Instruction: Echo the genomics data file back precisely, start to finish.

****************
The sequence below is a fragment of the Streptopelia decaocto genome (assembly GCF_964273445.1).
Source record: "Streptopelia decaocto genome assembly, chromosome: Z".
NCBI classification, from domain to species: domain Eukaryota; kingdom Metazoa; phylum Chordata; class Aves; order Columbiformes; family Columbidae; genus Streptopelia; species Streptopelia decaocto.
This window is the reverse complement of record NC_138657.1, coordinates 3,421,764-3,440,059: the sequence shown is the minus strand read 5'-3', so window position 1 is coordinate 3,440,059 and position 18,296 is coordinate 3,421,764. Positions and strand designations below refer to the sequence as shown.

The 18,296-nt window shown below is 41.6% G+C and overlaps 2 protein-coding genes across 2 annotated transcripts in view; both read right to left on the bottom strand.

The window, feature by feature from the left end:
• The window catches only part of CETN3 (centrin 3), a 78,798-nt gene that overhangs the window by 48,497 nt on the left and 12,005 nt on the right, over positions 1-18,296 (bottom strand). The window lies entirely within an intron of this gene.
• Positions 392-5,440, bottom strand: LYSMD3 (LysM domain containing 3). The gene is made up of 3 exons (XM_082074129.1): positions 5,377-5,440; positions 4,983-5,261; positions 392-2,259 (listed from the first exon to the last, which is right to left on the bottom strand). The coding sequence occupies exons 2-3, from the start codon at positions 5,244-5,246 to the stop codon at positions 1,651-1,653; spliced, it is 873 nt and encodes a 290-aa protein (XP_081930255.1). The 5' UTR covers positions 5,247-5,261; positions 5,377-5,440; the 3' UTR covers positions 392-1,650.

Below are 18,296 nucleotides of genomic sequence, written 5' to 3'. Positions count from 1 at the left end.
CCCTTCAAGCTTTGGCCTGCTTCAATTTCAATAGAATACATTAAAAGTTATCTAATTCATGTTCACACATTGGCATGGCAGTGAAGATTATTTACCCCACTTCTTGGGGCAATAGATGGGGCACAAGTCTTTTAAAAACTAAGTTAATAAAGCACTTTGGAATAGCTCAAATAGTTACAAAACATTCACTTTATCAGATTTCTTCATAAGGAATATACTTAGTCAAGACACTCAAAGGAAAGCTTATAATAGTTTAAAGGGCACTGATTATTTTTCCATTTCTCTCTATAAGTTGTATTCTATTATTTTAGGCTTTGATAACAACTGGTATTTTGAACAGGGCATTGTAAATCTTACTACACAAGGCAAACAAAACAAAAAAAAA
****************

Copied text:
The sequence below is a fragment of the Streptopelia decaocto genome (assembly GCF_964273445.1).
Source record: "Streptopelia decaocto genome assembly, chromosome: Z".
NCBI classification, from domain to species: domain Eukaryota; kingdom Metazoa; phylum Chordata; class Aves; order Columbiformes; family Columbidae; genus Streptopelia; species Streptopelia decaocto.
This window is the reverse complement of record NC_138657.1, coordinates 3,421,764-3,440,059: the sequence shown is the minus strand read 5'-3', so window position 1 is coordinate 3,440,059 and position 18,296 is coordinate 3,421,764. Positions and strand designations below refer to the sequence as shown.

The 18,296-nt window shown below is 41.6% G+C and overlaps 2 protein-coding genes across 2 annotated transcripts in view; both read right to left on the bottom strand.

The window, feature by feature from the left end:
• The window catches only part of CETN3 (centrin 3), a 78,798-nt gene that overhangs the window by 48,497 nt on the left and 12,005 nt on the right, over positions 1-18,296 (bottom strand). The window lies entirely within an intron of this gene.
• Positions 392-5,440, bottom strand: LYSMD3 (LysM domain containing 3). The gene is made up of 3 exons (XM_082074129.1): positions 5,377-5,440; positions 4,983-5,261; positions 392-2,259 (listed from the first exon to the last, which is right to left on the bottom strand). The coding sequence occupies exons 2-3, from the start codon at positions 5,244-5,246 to the stop codon at positions 1,651-1,653; spliced, it is 873 nt and encodes a 290-aa protein (XP_081930255.1). The 5' UTR covers positions 5,247-5,261; positions 5,377-5,440; the 3' UTR covers positions 392-1,650.

Below are 18,296 nucleotides of genomic sequence, written 5' to 3'. Positions count from 1 at the left end.
CCCTTCAAGCTTTGGCCTGCTTCAATTTCAATAGAATACATTAAAAGTTATCTAATTCATGTTCACACATTGGCATGGCAGTGAAGATTATTTACCCCACTTCTTGGGGCAATAGATGGGGCACAAGTCTTTTAAAAACTAAGTTAATAAAGCACTTTGGAATAGCTCAAATAGTTACAAAACATTCACTTTATCAGATTTCTTCATAAGGAATATACTTAGTCAAGACACTCAAAGGAAAGCTTATAATAGTTTAAAGGGCACTGATTATTTTTCCATTTCTCTCTATAAGTTGTATTCTATTATTTTAGGCTTTGATAACAACTGGTATTTTGAACAGGGCATTGTAAATCTTACTACACAAGGCAAACAAAACAAAAAAAAA